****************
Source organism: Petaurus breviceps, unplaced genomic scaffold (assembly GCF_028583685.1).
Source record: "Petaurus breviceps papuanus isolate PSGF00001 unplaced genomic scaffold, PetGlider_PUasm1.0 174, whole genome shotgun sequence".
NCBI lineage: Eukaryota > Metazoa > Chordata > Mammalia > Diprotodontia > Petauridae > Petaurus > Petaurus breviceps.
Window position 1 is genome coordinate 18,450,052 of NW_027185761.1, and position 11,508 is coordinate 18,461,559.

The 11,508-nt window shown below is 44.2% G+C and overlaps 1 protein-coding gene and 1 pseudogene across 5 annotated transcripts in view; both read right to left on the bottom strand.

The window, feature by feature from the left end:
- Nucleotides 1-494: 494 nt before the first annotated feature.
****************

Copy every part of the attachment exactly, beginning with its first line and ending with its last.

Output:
Source organism: Petaurus breviceps, unplaced genomic scaffold (assembly GCF_028583685.1).
Source record: "Petaurus breviceps papuanus isolate PSGF00001 unplaced genomic scaffold, PetGlider_PUasm1.0 174, whole genome shotgun sequence".
NCBI lineage: Eukaryota > Metazoa > Chordata > Mammalia > Diprotodontia > Petauridae > Petaurus > Petaurus breviceps.
Window position 1 is genome coordinate 18,450,052 of NW_027185761.1, and position 11,508 is coordinate 18,461,559.

The 11,508-nt window shown below is 44.2% G+C and overlaps 1 protein-coding gene and 1 pseudogene across 5 annotated transcripts in view; both read right to left on the bottom strand.

The window, feature by feature from the left end:
- Nucleotides 1-494: 494 nt before the first annotated feature.